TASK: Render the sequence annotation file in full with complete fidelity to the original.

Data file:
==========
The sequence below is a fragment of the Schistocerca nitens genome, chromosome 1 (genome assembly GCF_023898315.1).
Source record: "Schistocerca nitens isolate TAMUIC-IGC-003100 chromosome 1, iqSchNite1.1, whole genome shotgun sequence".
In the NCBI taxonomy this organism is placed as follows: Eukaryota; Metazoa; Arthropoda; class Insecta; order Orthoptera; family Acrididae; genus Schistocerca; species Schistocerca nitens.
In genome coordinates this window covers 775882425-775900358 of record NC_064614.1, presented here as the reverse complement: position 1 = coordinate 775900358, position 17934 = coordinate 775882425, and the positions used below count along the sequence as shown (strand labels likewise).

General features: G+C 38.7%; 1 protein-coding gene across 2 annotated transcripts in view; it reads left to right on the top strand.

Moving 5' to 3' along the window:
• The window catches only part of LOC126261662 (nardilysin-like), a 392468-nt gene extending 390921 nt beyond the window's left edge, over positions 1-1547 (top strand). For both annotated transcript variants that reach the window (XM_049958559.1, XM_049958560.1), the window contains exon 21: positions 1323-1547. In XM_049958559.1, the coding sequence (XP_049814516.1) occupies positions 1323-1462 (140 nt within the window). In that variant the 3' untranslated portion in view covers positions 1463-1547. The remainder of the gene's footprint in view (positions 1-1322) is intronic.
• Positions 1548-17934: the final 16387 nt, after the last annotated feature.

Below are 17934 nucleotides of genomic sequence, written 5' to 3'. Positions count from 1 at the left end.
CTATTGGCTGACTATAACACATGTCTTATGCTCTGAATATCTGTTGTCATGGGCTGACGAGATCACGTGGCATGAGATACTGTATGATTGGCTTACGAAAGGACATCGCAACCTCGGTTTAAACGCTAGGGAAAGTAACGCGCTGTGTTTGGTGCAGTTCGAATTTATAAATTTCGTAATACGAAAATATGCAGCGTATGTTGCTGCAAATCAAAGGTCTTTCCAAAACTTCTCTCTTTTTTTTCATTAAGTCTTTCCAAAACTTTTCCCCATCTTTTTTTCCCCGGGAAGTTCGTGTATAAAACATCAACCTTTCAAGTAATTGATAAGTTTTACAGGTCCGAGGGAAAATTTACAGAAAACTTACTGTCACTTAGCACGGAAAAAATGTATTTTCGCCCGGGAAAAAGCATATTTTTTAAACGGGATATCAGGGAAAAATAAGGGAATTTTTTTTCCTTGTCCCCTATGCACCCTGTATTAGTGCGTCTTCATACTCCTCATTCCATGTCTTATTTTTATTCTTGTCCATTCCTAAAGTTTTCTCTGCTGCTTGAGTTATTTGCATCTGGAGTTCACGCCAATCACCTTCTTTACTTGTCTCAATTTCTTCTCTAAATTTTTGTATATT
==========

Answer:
The sequence below is a fragment of the Schistocerca nitens genome, chromosome 1 (genome assembly GCF_023898315.1).
Source record: "Schistocerca nitens isolate TAMUIC-IGC-003100 chromosome 1, iqSchNite1.1, whole genome shotgun sequence".
In the NCBI taxonomy this organism is placed as follows: Eukaryota; Metazoa; Arthropoda; class Insecta; order Orthoptera; family Acrididae; genus Schistocerca; species Schistocerca nitens.
In genome coordinates this window covers 775882425-775900358 of record NC_064614.1, presented here as the reverse complement: position 1 = coordinate 775900358, position 17934 = coordinate 775882425, and the positions used below count along the sequence as shown (strand labels likewise).

General features: G+C 38.7%; 1 protein-coding gene across 2 annotated transcripts in view; it reads left to right on the top strand.

Moving 5' to 3' along the window:
• The window catches only part of LOC126261662 (nardilysin-like), a 392468-nt gene extending 390921 nt beyond the window's left edge, over positions 1-1547 (top strand). For both annotated transcript variants that reach the window (XM_049958559.1, XM_049958560.1), the window contains exon 21: positions 1323-1547. In XM_049958559.1, the coding sequence (XP_049814516.1) occupies positions 1323-1462 (140 nt within the window). In that variant the 3' untranslated portion in view covers positions 1463-1547. The remainder of the gene's footprint in view (positions 1-1322) is intronic.
• Positions 1548-17934: the final 16387 nt, after the last annotated feature.

Below are 17934 nucleotides of genomic sequence, written 5' to 3'. Positions count from 1 at the left end.
CTATTGGCTGACTATAACACATGTCTTATGCTCTGAATATCTGTTGTCATGGGCTGACGAGATCACGTGGCATGAGATACTGTATGATTGGCTTACGAAAGGACATCGCAACCTCGGTTTAAACGCTAGGGAAAGTAACGCGCTGTGTTTGGTGCAGTTCGAATTTATAAATTTCGTAATACGAAAATATGCAGCGTATGTTGCTGCAAATCAAAGGTCTTTCCAAAACTTCTCTCTTTTTTTTCATTAAGTCTTTCCAAAACTTTTCCCCATCTTTTTTTCCCCGGGAAGTTCGTGTATAAAACATCAACCTTTCAAGTAATTGATAAGTTTTACAGGTCCGAGGGAAAATTTACAGAAAACTTACTGTCACTTAGCACGGAAAAAATGTATTTTCGCCCGGGAAAAAGCATATTTTTTAAACGGGATATCAGGGAAAAATAAGGGAATTTTTTTTCCTTGTCCCCTATGCACCCTGTATTAGTGCGTCTTCATACTCCTCATTCCATGTCTTATTTTTATTCTTGTCCATTCCTAAAGTTTTCTCTGCTGCTTGAGTTATTTGCATCTGGAGTTCACGCCAATCACCTTCTTTACTTGTCTCAATTTCTTCTCTAAATTTTTGTATATT